Early Monday morning. Before I start writing I take a quick look at headlines, and there it is: At Least 50 Dead, More Than 200 Injured in Las Vegas Shooting.

So far a lone gunman, with police searching for his companion. Motive? So far, unknown, though by the time this gets posted we’ll probably think we know more.

Some would like to hear of ties to radical Islamists or white supremacists, in fact any affiliation will do. Maybe the man just didn’t like the way the last season of Game of Thrones ended, or he’s had it with the latest trends in country music.

Once the news organizations hear something—anything—about his background that points to motivation, they’ll interview hosts of psychologists and sociologists to make sense of this mess because sense is what we want, isn’t it? Something to hold on to, something to ward off non-sense.

I’ve walked my dogs in the woods during deer-shooting season, all of us in orange vests. I run into men wearing camouflage under similar vests with big guns, and all of us say a respectful hi. At times, when I knew they were on private land with No Hunting signs, I told them so and even suggested there are other ways for them to get onto state preserve land where it’s legal for them to hunt.

It took a while for me to build up that courage, to look at men holding those guns, all alone in the forest, and tell them they shouldn’t be here. I make it light, I never argue, and I wish them well because I know that most of them are locals who hunt for meat, not trophy. There is lots of poverty in our neck of the woods.

They call him a lone wolf, though no lone wolf would kill unless it needed food.

Needing meat is something I understand, sympathize with because I am no vegetarian. Shooting at a big defenseless crowd with an automatic weapon I don’t understand, so I must change hats and go into my imagination, imagine a human being, a child, an adult, a life. Imagine a home cluttered to the gills with stuff, or else empty of all furniture. Imagine a television going on nonstop, or else just silence all the time. Imagine deep rage eating and eating away, or maybe no emotion at all, mechanically going through the motions of living, wanting something, anything, to make you feel alive.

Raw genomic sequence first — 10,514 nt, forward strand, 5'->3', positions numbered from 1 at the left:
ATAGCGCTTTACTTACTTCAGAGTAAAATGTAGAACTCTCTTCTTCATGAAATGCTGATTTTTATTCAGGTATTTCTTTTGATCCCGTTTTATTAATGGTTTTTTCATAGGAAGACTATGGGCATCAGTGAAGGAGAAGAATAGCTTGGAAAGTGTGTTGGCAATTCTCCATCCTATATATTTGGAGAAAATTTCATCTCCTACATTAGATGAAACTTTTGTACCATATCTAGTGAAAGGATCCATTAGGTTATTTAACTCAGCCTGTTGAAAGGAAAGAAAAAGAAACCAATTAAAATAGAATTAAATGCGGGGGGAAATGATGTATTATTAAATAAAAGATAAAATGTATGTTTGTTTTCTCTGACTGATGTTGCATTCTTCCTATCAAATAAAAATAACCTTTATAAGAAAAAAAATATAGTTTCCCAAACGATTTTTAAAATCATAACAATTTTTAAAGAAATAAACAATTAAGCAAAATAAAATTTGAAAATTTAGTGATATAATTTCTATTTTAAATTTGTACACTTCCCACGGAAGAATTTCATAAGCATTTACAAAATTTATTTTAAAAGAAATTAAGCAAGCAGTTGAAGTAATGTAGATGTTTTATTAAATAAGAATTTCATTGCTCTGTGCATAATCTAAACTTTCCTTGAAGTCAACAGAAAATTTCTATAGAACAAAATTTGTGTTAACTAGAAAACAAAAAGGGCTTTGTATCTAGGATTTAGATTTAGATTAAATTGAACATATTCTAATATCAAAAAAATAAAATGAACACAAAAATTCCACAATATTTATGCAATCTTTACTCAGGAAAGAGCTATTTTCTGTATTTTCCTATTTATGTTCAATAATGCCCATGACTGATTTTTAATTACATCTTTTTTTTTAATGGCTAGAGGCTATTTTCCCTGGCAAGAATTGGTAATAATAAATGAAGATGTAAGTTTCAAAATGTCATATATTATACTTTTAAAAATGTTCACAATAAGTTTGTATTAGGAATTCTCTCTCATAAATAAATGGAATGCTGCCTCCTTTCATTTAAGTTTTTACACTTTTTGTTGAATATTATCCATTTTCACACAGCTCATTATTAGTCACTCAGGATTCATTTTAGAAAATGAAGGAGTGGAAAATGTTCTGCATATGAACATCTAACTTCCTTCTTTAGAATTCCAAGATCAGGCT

My favorite Bonnie Raitt song is John Prine’s Angel from Montgomery:

Just give me one thing
That I can hold on to
To believe in this livin’
Is just a hard way to go

Just give me one thing. And suddenly the cold wooden floor under my bare feet is so precious. The ring my father gave me that I wear on my fingers dancing on the computer keyboard, the furrowed old trunks of the trees outside the window, and even the moth clinging to the glass outside, probably dead—I love them more than anything in the world, more than Bernie, more than Stanley the dog, more than family, because right now all I want is the heartbeat of life, nothing more than that.

Life is enough.


I was away in Brattleboro, Vermont for 2 days. Away from home, from husband, fro m dog, from sangha, away. Found a nice AirBnB 2 miles from downtown, slept, wrote, emailed, read, ate, saw friends. And remembered how much I enjoy my own company.


How is it that some people dread being alone, while others savor it? What happens when you’re left in your own space, no one there to listen out for, no footsteps on the stairs, no dog scampering by the door, no sounds of a television set? Being alone is a disappearing art, what with cell phones, emails, texts